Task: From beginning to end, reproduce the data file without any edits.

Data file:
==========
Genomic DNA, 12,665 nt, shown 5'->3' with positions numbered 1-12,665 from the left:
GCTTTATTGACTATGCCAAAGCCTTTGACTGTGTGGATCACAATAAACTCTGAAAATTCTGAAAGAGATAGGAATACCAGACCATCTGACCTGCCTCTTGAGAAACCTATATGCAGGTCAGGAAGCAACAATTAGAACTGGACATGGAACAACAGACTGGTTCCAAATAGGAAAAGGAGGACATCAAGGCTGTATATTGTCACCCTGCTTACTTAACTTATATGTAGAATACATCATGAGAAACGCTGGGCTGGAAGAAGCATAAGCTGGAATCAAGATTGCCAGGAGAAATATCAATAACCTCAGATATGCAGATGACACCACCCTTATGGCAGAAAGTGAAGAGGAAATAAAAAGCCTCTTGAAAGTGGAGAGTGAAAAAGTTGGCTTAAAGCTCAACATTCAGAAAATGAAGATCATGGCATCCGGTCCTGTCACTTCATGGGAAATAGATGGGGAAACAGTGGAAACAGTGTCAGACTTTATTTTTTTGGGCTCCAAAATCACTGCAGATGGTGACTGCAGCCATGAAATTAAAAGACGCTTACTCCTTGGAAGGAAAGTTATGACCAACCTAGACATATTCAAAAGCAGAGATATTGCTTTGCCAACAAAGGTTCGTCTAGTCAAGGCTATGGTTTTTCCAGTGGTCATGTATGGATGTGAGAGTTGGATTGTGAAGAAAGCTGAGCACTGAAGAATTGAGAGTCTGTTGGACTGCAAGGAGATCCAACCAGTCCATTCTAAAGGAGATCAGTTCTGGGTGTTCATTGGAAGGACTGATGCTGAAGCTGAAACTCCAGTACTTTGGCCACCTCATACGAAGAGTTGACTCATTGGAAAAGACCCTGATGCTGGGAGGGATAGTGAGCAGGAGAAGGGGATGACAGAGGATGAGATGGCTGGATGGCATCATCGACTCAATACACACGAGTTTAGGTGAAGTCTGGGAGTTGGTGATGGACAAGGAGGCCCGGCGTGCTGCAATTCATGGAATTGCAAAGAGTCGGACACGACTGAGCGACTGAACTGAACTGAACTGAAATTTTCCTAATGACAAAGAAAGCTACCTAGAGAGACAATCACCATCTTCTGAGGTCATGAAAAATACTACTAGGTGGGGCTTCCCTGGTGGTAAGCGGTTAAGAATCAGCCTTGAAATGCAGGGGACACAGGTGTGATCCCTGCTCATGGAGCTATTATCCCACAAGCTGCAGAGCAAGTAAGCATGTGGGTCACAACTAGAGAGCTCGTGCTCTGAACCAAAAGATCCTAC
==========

Genomic DNA, 12,665 nt, shown 5'->3' with positions numbered 1-12,665 from the left:
GCTTTATTGACTATGCCAAAGCCTTTGACTGTGTGGATCACAATAAACTCTGAAAATTCTGAAAGAGATAGGAATACCAGACCATCTGACCTGCCTCTTGAGAAACCTATATGCAGGTCAGGAAGCAACAATTAGAACTGGACATGGAACAACAGACTGGTTCCAAATAGGAAAAGGAGGACATCAAGGCTGTATATTGTCACCCTGCTTACTTAACTTATATGTAGAATACATCATGAGAAACGCTGGGCTGGAAGAAGCATAAGCTGGAATCAAGATTGCCAGGAGAAATATCAATAACCTCAGATATGCAGATGACACCACCCTTATGGCAGAAAGTGAAGAGGAAATAAAAAGCCTCTTGAAAGTGGAGAGTGAAAAAGTTGGCTTAAAGCTCAACATTCAGAAAATGAAGATCATGGCATCCGGTCCTGTCACTTCATGGGAAATAGATGGGGAAACAGTGGAAACAGTGTCAGACTTTATTTTTTTGGGCTCCAAAATCACTGCAGATGGTGACTGCAGCCATGAAATTAAAAGACGCTTACTCCTTGGAAGGAAAGTTATGACCAACCTAGACATATTCAAAAGCAGAGATATTGCTTTGCCAACAAAGGTTCGTCTAGTCAAGGCTATGGTTTTTCCAGTGGTCATGTATGGATGTGAGAGTTGGATTGTGAAGAAAGCTGAGCACTGAAGAATTGAGAGTCTGTTGGACTGCAAGGAGATCCAACCAGTCCATTCTAAAGGAGATCAGTTCTGGGTGTTCATTGGAAGGACTGATGCTGAAGCTGAAACTCCAGTACTTTGGCCACCTCATACGAAGAGTTGACTCATTGGAAAAGACCCTGATGCTGGGAGGGATAGTGAGCAGGAGAAGGGGATGACAGAGGATGAGATGGCTGGATGGCATCATCGACTCAATACACACGAGTTTAGGTGAAGTCTGGGAGTTGGTGATGGACAAGGAGGCCCGGCGTGCTGCAATTCATGGAATTGCAAAGAGTCGGACACGACTGAGCGACTGAACTGAACTGAACTGAAATTTTCCTAATGACAAAGAAAGCTACCTAGAGAGACAATCACCATCTTCTGAGGTCATGAAAAATACTACTAGGTGGGGCTTCCCTGGTGGTAAGCGGTTAAGAATCAGCCTTGAAATGCAGGGGACACAGGTGTGATCCCTGCTCATGGAGCTATTATCCCACAAGCTGCAGAGCAAGTAAGCATGTGGGTCACAACTAGAGAGCTCGTGCTCTGAACCAAAAGATCCTAC